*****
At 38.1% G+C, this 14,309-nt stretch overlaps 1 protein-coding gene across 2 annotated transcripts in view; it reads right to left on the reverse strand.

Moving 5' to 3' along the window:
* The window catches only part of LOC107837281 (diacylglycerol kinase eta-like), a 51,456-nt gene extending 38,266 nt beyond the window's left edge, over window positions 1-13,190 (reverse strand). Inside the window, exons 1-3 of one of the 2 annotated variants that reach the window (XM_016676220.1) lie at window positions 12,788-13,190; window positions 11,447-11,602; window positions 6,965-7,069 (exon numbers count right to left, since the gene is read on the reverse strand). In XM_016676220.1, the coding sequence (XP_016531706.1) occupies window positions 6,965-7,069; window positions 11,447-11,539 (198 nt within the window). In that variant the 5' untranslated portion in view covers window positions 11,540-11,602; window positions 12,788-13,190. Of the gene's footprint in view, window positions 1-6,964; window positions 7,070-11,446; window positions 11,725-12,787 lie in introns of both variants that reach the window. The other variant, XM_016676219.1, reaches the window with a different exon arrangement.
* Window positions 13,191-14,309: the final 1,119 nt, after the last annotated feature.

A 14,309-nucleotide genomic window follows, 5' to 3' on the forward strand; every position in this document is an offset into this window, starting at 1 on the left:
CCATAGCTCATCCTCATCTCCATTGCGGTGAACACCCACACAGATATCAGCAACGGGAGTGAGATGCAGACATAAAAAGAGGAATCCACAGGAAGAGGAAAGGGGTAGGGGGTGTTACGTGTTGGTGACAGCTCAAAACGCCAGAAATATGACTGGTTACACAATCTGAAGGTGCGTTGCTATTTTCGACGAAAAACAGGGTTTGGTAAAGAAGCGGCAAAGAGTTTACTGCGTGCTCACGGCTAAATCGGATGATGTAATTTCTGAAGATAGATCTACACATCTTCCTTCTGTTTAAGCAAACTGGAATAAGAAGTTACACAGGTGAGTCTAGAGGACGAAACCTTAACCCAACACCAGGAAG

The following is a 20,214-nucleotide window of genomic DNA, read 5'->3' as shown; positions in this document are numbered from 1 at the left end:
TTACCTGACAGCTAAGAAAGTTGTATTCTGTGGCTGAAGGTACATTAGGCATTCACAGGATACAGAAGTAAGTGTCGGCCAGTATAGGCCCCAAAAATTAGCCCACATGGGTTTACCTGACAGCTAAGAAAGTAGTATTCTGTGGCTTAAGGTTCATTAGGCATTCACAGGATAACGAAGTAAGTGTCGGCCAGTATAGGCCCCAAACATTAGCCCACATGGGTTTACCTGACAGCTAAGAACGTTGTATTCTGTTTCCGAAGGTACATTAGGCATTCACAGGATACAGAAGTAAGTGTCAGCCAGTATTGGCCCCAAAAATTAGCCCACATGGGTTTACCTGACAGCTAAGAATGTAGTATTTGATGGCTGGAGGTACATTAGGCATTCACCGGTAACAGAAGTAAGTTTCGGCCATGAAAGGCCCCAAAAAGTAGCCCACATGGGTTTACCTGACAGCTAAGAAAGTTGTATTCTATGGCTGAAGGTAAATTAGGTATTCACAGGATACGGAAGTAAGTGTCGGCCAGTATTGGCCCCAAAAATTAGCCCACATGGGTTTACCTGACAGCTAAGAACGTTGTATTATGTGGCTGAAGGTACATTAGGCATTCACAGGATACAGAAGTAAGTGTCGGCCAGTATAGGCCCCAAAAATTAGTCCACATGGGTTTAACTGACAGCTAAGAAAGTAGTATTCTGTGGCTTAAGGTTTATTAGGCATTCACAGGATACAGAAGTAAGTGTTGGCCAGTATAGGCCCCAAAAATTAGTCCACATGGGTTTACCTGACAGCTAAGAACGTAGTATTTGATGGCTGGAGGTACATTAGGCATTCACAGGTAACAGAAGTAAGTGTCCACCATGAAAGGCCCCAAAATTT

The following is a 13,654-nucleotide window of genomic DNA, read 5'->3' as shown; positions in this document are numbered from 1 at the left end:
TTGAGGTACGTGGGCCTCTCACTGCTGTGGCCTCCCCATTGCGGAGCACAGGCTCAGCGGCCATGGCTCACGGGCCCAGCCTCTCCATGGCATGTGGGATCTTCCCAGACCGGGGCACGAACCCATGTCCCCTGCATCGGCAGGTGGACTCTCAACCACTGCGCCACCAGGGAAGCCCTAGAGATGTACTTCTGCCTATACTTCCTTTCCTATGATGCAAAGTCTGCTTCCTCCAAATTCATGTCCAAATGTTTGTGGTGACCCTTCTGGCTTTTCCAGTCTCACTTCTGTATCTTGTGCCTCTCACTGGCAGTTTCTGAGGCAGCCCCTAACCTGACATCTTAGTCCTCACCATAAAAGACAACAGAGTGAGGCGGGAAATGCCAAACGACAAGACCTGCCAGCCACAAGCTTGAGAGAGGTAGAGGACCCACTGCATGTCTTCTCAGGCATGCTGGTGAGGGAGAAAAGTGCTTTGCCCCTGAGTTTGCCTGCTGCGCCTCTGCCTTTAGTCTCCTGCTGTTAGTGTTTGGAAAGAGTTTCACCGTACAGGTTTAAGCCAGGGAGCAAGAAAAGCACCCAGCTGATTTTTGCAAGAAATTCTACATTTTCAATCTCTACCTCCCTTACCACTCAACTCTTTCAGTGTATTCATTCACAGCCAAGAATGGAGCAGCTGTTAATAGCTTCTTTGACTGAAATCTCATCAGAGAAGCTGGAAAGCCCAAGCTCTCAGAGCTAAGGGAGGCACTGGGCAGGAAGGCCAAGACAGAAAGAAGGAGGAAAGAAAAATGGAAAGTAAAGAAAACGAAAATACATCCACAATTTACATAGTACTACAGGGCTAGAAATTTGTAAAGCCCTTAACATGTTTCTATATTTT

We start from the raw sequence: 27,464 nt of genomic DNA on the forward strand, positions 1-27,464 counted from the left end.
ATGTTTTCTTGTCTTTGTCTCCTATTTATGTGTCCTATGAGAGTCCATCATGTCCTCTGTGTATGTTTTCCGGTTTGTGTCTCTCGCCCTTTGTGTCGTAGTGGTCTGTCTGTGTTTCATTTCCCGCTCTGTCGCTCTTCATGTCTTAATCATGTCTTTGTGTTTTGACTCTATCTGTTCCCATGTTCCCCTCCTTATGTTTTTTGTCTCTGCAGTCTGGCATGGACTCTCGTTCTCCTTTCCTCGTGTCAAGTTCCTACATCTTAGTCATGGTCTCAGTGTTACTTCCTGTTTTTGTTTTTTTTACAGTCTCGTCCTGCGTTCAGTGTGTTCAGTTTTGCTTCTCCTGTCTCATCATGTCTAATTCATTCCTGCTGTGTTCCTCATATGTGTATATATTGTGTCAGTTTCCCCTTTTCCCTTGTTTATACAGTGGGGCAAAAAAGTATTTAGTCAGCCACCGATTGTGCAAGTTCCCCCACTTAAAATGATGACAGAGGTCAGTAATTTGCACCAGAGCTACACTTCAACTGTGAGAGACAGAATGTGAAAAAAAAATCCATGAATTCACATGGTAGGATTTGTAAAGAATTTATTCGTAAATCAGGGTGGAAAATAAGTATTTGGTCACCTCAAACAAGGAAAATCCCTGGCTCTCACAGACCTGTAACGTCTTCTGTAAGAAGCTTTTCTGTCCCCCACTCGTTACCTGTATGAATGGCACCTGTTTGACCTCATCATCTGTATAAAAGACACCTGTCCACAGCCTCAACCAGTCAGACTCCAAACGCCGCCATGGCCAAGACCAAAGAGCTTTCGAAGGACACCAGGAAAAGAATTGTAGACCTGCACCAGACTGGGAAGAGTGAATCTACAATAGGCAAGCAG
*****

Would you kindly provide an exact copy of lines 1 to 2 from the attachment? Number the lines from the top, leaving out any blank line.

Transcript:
At 38.1% G+C, this 14,309-nt stretch overlaps 1 protein-coding gene across 2 annotated transcripts in view; it reads right to left on the reverse strand.

Moving 5' to 3' along the window: